As mentioned above, the style of view functions, IMHO, leads to a better programming experience in Rascal, since it allows the use of ordinary control-flow constructs when programming views. In a purely functional, expression-oriented style, it would mean to simulate such control-flow using inline c ? t : e conditionals or comprehensions; the use of comprehensions puts the conditions at the end (which can be awkward), and requires visually distracting brackets or parentheses, suggesting nestings that are not there (e.g., nested lists will be flattened away).

For commands the story is somewhat similar: they need to be threaded through and returned from update functions. Rascal does not have syntactic sugar to make this "monadic" style convenient. So explicit threading would require annoying boilerplate code to get commands up to the main loop. Since the HTML nodes are produced implicitly anyway, doing commands implicitly is a compatible design choice. Finally, it's part of Rascal's design itself to be a hybrid functional programming language, in the sense that many idioms and constructs look imperative, without breaking referential transparency. Implicit propagation of commands and construction of HTML ties into that hybrid style.

The effects of views (in terms of DOM construction) and update functions (in terms of generated commands) are captured by the following two functions:

   // turn a message, update function and current model into new model + list of commands
   tuple[list[Cmd], &T] execute(Msg msg, &T(Msg, &T) update, &T model);
   // render a model through a view function to obtain a Node
   Node render(&T model, void(&T) view);

The function execute creates an updated model including a list of generated commands. The function render turns a void view function in a Node structure for some model. Both are called by the top-level app function; you should probably never have to call them yourself, except if you'd like to inspect nodes or commands for debugging purposes.

The current design leads to the following rule of thumb for the application programmer: update, init or view functions should never be called directly. As soon as you call do this, you're bound to break important invariants maintained by the framework.

Why is mapping part of the framework?

You'd think it would easy to realize mapping just using a standard map function, or comprehensions. You could just simply transform an embedded function, say of type Msg(int) using a transformer Msg(Msg). The transformed function would simply be attached at right position in the Node tree, -- nothing special.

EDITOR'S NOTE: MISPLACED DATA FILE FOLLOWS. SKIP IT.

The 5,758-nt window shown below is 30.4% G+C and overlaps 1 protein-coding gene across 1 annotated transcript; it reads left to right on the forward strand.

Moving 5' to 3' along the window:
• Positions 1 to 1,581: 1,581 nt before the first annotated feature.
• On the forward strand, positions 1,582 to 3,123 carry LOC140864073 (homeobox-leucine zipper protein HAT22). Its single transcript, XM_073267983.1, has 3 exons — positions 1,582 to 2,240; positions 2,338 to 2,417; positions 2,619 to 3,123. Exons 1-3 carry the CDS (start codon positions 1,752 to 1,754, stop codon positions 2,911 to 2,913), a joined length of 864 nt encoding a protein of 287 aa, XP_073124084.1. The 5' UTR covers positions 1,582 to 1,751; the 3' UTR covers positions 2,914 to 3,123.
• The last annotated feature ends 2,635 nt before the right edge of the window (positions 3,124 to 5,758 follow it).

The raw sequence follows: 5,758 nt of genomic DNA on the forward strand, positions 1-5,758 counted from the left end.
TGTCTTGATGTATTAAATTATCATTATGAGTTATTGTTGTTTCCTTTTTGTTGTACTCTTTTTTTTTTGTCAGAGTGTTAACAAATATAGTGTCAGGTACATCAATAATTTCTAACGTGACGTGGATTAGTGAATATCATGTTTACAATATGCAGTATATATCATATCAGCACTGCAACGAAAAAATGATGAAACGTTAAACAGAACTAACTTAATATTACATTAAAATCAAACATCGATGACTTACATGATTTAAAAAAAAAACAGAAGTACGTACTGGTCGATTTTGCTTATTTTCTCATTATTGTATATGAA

Unfortunately, such transformed embedded functions can't be serialized over the wire. That's why they are encoded. When receiving a result, the encoding is used to find the original function again. This requires equality on functions. Function equality in Rascal is tricky: two functions are considered equal if they correspond to the same declaration, or if they are exactly the same closure (i.e. created at the same execution point). This basically means that you cannot use inline closures as handlers, because on every render, they will lead to new identities, and hence, spurious event handler updates in the browser.

The same holds for arguments to the mapping functions. Basically this means that you only nest components that are statically known :-(. For instance, a generic editable-list component won't work, since such a component will nest a statically unknown number of element components.

Why only a single, universal Msg type?

In Elm, the type for nodes and attributes is parametric on the application defined message type. This adds another level of additional type checking: you can't simply nested HTML generated for one component inside another, because their message types won't match. The type system thus enforces "mapping". Furthermore, the update functions can be checked for completeness, since there's no overlap between constructors from one message type and another.

In Salix, I've opted to not make the node and attribute types parametric, since the generics of Rascal are rather verbose. All messages are thus represented by the universal Msg type. Rascal supports extension of algebraic data types, so each component will simply add their message constructors as they see fit. Note however, that the application programmer has a slightly bigger obligation to make sure that mapping is performed where needed, and that all (relevant) messages are handled correctly.

How to communicate from child to parent?

Whenever a component is nested inside another one, the mapping of command and event messages ensures that messages created in a child component will be routed back to that very same child component. Sometimes, however, you'd like to communicate message up, because the responsibility of handling them lies outside the local level.

Here's an example. Imagin a read-eval-print-loop (REPL) component showing a commandline where commands can be entered. The REPL is in charge of maintaining history, printing the prompt, interpreting key strokes etc. Whenever the user presses enter however, some command or expression needs to be evaluated, but this is not the responsibility of the REPL itself: the effect of evaluation depends on what the REPL is used for, probably defined in its container.